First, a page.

Monday, December 21, 2009


Should the Sixth District Look Outside the Box?

A.C. Kleinheider has a very interesting column in today's Nashville City Paper. In the column, A.C. posits that noted anti-tax advocate, award-winning blogger, and conservative activist Ben Cunningham should consider running for the recently vacated Sixth District seat in the U.S. House of Representatives.

A.C. notes that he has talked to Ben and that he has not warmed to the idea of himself as a political candidate.

I'm of two minds on Cunningham for Congress. For the people of the Sixth District, and the American electorate as a whole, Ben going to D.C. would be fantastic. Ben is one of the best economic minds I know, and given that our political leaders are about to vote us into economic armageddon (if they haven't already done so by the time you read this), we're going to need people of Ben's intellect, experience, and character on Capitol Hill.

That being said, I know Ben and have to openly wonder if this would be a good thing for him. I always have to consider what public office - seeking it, working in it, keeping it - does to people. I saw the toll the grind of the Senate took on Senator Fred Thompson. I saw how tough it was for Congressman Ed Bryant to deal with the campaign grind. And both of my former bosses were experienced politicians at the time.

If Ben does decide to enter the fray, I am sure that he would find friends aplenty for his campaign. Ben has helped people throughout Tennessee to keep taxes low and to fight government waste. He has helped organize more conservative issue discussions than anyone could possibly know. While a potential Mae Beavers entry into the field might partially disrupt its formation, a Cunningham candidacy could very well formulate a grassroots network - both within the Sixth District and outside of it - that could be the difference in a divided primary where all of the other candidates look fairly similar.

I keep hearing the libertarians, tea partiers, and conservative grassroots talk about getting back to basics and keeping the politicians out of office. If that's really what you believe and you aren't so filled with apathy that you're willing to do something about it, you might want to contact ol' Ben Cunningham. He could be exactly the guy you want representing Tennessee in the U.S. House of Representatives.

Labels: , ,


Citadel Broadcasting Files for Bankruptcy

In a move forecasted last week, Citadel Broadcasting filed for bankruptcy Sunday.

This is of interest for Knoxville residents because Citadel owns most of the radio stations in the area, including country giant WIVK, talk radio's WNOX, and the woefully disappointing sports talk network WNML.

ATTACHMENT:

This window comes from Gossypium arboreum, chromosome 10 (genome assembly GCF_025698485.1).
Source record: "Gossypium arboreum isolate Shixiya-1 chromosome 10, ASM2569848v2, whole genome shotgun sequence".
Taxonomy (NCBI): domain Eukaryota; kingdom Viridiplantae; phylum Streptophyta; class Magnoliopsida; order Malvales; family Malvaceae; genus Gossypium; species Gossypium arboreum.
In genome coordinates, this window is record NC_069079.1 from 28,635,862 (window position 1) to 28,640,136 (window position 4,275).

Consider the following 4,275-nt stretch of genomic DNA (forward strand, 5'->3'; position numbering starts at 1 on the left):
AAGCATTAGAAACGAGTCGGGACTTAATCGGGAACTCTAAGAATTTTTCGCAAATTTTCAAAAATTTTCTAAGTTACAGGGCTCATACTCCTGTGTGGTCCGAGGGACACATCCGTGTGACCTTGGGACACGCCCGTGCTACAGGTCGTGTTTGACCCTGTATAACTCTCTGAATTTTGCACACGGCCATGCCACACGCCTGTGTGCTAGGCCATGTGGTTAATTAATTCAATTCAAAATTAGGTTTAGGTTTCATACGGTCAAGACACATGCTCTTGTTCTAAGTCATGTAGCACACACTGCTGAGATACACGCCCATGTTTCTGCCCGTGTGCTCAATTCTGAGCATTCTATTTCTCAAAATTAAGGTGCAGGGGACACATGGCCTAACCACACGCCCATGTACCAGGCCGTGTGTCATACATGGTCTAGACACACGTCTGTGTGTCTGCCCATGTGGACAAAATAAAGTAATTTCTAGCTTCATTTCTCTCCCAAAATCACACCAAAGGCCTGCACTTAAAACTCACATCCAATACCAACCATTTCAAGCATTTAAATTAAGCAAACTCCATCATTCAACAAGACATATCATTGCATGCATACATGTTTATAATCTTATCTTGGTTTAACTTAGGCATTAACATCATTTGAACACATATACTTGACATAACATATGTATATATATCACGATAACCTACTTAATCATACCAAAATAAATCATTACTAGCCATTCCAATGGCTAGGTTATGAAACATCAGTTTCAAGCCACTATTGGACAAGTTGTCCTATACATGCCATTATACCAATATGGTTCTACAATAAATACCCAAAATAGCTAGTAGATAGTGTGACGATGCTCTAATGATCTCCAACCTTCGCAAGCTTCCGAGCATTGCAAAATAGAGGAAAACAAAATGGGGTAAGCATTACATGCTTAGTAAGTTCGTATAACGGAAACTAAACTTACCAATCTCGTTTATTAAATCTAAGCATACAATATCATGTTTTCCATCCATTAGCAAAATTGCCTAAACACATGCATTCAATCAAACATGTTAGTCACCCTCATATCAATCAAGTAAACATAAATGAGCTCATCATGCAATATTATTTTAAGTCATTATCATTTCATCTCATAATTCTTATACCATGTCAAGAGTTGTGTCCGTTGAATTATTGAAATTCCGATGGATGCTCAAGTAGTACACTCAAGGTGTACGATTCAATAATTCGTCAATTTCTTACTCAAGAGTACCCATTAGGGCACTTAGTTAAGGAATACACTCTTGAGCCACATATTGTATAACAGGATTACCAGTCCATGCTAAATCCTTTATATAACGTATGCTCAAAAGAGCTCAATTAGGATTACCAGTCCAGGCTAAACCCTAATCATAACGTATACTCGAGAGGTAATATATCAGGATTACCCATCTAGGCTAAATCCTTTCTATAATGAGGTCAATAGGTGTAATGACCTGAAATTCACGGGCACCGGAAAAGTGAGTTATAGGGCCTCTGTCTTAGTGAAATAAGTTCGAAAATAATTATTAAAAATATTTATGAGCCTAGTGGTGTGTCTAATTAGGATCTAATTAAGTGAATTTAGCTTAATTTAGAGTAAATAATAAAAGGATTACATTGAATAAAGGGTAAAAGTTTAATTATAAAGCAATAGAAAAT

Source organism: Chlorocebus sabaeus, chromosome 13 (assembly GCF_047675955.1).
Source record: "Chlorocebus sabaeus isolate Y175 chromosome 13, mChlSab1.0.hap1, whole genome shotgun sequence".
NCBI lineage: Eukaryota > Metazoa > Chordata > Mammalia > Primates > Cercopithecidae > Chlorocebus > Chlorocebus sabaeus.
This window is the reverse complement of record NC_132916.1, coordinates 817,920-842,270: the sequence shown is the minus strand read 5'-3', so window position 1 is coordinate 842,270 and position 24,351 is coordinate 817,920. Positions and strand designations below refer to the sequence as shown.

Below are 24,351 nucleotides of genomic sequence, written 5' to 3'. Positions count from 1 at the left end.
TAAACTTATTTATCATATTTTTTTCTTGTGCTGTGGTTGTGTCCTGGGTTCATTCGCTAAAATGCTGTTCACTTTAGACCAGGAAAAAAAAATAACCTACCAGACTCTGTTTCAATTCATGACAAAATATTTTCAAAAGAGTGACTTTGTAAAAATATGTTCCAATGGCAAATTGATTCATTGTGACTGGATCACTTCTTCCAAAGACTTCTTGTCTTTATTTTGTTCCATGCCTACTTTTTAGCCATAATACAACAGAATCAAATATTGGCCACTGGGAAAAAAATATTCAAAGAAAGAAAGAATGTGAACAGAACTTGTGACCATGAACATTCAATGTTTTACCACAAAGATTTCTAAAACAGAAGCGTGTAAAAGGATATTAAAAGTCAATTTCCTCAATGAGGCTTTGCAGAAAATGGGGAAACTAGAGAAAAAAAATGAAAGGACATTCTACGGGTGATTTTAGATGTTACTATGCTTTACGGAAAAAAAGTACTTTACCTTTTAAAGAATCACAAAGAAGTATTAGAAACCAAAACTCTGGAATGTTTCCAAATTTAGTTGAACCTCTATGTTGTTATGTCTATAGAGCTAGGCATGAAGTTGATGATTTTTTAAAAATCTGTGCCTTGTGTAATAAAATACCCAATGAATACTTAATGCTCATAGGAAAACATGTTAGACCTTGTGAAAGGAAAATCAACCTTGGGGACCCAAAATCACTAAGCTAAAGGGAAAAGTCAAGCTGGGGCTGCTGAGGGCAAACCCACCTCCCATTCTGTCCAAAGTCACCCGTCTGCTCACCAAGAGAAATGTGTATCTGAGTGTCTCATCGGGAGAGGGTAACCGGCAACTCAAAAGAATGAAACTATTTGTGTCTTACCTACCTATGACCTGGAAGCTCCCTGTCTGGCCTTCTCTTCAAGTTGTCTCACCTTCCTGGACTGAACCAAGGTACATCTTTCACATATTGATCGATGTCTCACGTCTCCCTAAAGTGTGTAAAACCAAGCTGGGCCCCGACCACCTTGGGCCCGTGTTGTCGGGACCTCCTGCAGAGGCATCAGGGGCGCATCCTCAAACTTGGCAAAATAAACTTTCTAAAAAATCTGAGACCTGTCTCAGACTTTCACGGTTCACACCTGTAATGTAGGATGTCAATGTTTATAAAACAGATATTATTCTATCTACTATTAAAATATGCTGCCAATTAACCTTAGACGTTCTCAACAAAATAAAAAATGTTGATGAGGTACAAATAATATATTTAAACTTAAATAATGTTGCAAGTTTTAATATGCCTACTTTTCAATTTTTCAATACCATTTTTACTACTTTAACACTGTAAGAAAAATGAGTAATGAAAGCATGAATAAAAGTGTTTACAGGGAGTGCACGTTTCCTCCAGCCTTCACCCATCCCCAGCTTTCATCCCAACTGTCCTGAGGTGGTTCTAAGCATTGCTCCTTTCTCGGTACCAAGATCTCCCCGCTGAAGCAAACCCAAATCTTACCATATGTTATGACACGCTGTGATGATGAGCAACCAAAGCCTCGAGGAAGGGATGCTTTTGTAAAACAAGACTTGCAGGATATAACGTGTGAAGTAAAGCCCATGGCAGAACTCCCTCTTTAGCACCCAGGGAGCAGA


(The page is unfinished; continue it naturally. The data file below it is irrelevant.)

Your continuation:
Ad revenues are declining (and expected to stay that way), and it isn't hard for me to see why in terms of WNML's performance. I have personally spoken to businesses that contract with that station for advertising and told them that I wouldn't be frequenting their establishments as long as they continued to support certain shows on WNML ("The Sports Animal"), particularly the morning show with station program director Mickey Dearstone, Title IX-hire Heather Harrington, and former Vol Jeff Jacoby.

For me, my objection is aimed at the poor quality of their show and my view that Knoxville deserves a better brand of sports talk radio. Jacoby sometimes offers some decent analysis (as does Monday morning guest Pat Ryan), but Harrington often has no idea which teams are in which athletic conference, and Dearstone would never have survived in this market if he wasn't his own boss. How bad is the morning show? I know dozens of hardcore sports fans who have paid for Sirius/XM hardware and subscriptions just so they aren't exposed to this show; it's that bad.

I am in no way suggesting that the failure of WNML is the cause of Citadel's demise. However, it is a snapshot of how one failed network - carried out over several other markets - can bring down a huge corporation. I'm sure that WIVK is a financial success; the biggest country station in East Tennessee has driven competitor after competitor out of the market for decades. However, it's not realistic to expect for their gains to offset the losses of other failed ventures.

Will Citadel's filing have any lasting effects on Knoxville radio? Only time will tell, but we could see a few changes - hopefully for the good.

Labels: , ,

Monday, December 14, 2009


"Paging Lincoln Davis..."

John jumped.

Bart jumped.

Your friends are all jumping off the bridge before they were pushed off in 2012. You've always been more of a follower than a leader, and the rumors have been flying that your campaign coffers are as dry as our federal government's.

There's no time like the present. Get closer to the edge and take the plunge...

Labels: ,

This page is powered by Blogger. Isn't yours?